People are now working from anywhere, not just home or the office. People need ubiquitous broadband access from any physical structure they happen to be in. A more populated world is demanding more effective use of space. And since buildings are one of the most prolific sources of carbon emissions, government regulations and consumer expectations are resulting in new levels of environmental sustainability across all construction projects and properties.

As a result, we’re seeing record levels in the adoption of new technologies—in particular, any platform that can provide up-to-date 3D visual representations of a physical site or asset. While digital twin technologies have been very popular in other industries, some of the world’s most progressive construction companies, owners and property managers are now beginning to see the incredible value that technologies like these can provide to their businesses, too. In particular, we’re seeing the rise of new technologies such as 3D digital twins, which are an accurate reflection of three-dimensional space and the spatial relationships between all the various components involved. These kinds of platforms have the potential to generate enormous benefits for the construction industry, especially when paired with secure collaboration hubs and data analytics.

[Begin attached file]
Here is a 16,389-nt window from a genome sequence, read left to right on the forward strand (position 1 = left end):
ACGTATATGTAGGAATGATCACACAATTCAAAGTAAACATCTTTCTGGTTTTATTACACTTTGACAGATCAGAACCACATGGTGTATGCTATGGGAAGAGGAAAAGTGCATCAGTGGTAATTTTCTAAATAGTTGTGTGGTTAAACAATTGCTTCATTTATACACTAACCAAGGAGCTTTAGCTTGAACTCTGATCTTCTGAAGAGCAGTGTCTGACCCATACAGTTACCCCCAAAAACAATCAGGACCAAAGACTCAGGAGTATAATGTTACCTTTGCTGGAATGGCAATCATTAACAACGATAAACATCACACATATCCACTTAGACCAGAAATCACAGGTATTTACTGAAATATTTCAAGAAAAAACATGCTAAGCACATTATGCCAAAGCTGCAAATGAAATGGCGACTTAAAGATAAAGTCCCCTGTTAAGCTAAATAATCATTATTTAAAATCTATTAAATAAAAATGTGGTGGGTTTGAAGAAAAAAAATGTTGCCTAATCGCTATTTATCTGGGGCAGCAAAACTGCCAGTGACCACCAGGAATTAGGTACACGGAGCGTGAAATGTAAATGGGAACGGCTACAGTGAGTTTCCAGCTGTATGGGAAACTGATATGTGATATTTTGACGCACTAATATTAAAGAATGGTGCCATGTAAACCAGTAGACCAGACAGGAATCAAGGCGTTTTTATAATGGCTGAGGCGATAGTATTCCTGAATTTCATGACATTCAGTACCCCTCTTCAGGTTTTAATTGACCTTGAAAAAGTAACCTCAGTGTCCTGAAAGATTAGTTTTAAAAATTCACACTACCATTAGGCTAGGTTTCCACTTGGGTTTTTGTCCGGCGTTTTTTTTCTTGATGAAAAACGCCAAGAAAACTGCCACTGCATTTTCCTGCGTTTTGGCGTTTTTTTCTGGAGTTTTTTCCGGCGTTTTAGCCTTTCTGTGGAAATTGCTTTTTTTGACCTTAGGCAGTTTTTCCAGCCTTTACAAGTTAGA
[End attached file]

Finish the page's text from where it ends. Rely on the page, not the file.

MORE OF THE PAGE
Because we’re not just building a new physical infrastructure. We’re building a new normal. That means the virtual environments builders and owners are working in need to accurately reflect the physical environments they represent. People need to trust that the as-built 3D model is an accurate representation of what’s really happening at a job site, at any given moment. And that’s a lot harder than it sounds.